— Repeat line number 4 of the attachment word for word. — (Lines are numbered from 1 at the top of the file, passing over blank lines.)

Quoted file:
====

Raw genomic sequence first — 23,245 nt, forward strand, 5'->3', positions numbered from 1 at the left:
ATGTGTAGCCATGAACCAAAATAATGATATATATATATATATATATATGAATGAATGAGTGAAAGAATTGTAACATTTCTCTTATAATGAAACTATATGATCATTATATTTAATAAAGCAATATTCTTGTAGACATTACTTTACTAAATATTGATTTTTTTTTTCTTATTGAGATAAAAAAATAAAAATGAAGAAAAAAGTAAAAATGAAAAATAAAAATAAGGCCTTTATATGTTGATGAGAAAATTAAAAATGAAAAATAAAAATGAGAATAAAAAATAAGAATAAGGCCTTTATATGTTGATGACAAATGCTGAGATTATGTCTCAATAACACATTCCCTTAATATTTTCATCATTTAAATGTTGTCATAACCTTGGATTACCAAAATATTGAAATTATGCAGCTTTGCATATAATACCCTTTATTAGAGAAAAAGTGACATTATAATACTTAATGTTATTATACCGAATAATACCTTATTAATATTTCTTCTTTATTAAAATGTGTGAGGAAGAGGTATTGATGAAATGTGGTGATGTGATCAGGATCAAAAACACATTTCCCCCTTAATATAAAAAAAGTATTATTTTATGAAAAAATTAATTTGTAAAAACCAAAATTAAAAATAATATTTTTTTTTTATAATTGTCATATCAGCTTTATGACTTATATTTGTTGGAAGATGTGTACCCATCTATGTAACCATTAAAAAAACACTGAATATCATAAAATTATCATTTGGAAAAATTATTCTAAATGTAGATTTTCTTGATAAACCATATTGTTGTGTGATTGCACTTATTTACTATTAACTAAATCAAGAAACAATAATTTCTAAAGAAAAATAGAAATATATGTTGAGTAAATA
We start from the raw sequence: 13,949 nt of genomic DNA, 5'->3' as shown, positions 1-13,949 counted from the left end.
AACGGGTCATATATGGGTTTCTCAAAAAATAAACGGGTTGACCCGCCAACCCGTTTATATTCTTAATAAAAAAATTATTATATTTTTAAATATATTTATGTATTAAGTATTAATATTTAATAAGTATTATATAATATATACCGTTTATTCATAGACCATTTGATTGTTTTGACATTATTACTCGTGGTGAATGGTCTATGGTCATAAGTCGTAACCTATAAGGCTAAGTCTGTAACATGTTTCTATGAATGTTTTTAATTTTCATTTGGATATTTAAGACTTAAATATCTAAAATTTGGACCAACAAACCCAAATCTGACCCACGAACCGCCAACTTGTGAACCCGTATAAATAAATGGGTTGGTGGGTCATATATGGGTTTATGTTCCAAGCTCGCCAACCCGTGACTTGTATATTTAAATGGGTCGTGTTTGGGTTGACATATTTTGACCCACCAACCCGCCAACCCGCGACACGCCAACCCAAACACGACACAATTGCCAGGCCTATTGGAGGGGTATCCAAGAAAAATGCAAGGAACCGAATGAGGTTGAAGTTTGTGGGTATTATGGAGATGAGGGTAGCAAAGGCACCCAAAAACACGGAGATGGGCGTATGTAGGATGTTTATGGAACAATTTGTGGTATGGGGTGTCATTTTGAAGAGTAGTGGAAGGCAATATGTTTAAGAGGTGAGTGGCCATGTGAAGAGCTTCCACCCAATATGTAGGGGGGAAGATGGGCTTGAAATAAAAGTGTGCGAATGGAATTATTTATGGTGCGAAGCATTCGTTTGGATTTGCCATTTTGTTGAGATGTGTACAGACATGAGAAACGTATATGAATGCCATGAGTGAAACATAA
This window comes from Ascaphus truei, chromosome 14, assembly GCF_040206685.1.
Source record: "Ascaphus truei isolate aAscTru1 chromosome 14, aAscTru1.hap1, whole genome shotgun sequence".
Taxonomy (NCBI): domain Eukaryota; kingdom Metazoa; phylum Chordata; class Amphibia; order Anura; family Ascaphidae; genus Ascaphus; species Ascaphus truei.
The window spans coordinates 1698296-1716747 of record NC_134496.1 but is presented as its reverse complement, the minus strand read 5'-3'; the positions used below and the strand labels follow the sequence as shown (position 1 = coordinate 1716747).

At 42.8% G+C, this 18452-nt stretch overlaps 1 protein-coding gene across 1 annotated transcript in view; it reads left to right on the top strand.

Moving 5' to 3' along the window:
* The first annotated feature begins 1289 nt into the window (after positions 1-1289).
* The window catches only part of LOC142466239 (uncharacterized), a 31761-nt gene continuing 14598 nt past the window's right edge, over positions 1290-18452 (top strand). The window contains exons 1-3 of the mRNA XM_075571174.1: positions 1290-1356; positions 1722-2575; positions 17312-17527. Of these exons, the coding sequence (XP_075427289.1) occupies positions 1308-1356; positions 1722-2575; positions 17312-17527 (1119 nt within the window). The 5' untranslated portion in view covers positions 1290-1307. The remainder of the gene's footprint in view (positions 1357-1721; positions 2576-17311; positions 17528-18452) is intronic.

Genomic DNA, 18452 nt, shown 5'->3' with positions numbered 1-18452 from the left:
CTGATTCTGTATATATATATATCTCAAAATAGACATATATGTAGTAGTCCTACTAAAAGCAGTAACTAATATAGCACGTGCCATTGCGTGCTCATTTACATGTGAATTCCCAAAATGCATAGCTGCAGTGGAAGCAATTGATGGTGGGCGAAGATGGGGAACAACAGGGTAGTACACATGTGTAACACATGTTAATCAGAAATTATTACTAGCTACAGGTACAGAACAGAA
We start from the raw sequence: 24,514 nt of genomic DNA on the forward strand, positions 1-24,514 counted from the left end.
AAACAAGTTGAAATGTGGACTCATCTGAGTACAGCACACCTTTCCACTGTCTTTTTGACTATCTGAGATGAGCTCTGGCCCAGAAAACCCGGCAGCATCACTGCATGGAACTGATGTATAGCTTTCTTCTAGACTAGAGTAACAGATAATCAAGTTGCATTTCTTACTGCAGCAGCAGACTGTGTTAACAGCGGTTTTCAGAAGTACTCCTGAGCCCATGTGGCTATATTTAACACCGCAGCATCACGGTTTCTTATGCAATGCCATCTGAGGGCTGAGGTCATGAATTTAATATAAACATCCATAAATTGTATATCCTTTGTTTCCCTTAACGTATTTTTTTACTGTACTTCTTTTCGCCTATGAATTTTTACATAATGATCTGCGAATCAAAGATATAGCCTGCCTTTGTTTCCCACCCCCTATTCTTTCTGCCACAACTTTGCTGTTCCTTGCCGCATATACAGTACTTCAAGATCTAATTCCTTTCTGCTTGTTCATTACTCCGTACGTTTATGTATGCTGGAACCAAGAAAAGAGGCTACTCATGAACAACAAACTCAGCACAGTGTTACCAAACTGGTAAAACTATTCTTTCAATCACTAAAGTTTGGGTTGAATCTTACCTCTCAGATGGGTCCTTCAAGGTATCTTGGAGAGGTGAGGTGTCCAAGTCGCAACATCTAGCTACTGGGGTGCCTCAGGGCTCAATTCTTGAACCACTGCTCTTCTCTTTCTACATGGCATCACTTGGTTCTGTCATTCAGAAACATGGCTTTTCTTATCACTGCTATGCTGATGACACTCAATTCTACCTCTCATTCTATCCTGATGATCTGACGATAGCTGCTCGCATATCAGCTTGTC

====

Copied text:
AACGGGTCATATATGGGTTTCTCAAAAAATAAACGGGTTGACCCGCCAACCCGTTTATATTCTTAATAAAAAAATTATTATATTTTTAAATATATTTATGTATTAAGTATTAATATTTAATAAGTATTATATAATATATACCGTTTATTCATAGACCATTTGATTGTTTTGACATTATTACTCGTGGTGAATGGTCTATGGTCATAAGTCGTAACCTATAAGGCTAAGTCTGTAACATGTTTCTATGAATGTTTTTAATTTTCATTTGGATATTTAAGACTTAAATATCTAAAATTTGGACCAACAAACCCAAATCTGACCCACGAACCGCCAACTTGTGAACCCGTATAAATAAATGGGTTGGTGGGTCATATATGGGTTTATGTTCCAAGCTCGCCAACCCGTGACTTGTATATTTAAATGGGTCGTGTTTGGGTTGACATATTTTGACCCACCAACCCGCCAACCCGCGACACGCCAACCCAAACACGACACAATTGCCAGGCCTATTGGAGGGGTATCCAAGAAAAATGCAAGGAACCGAATGAGGTTGAAGTTTGTGGGTATTATGGAGATGAGGGTAGCAAAGGCACCCAAAAACACGGAGATGGGCGTATGTAGGATGTTTATGGAACAATTTGTGGTATGGGGTGTCATTTTGAAGAGTAGTGGAAGGCAATATGTTTAAGAGGTGAGTGGCCATGTGAAGAGCTTCCACCCAATATGTAGGGGGGAAGATGGGCTTGAAATAAAAGTGTGCGAATGGAATTATTTATGGTGCGAAGCATTCGTTTGGATTTGCCATTTTGTTGAGATGTGTACAGACATGAGAAACGTATATGAATGCCATGAGTGAAACATAA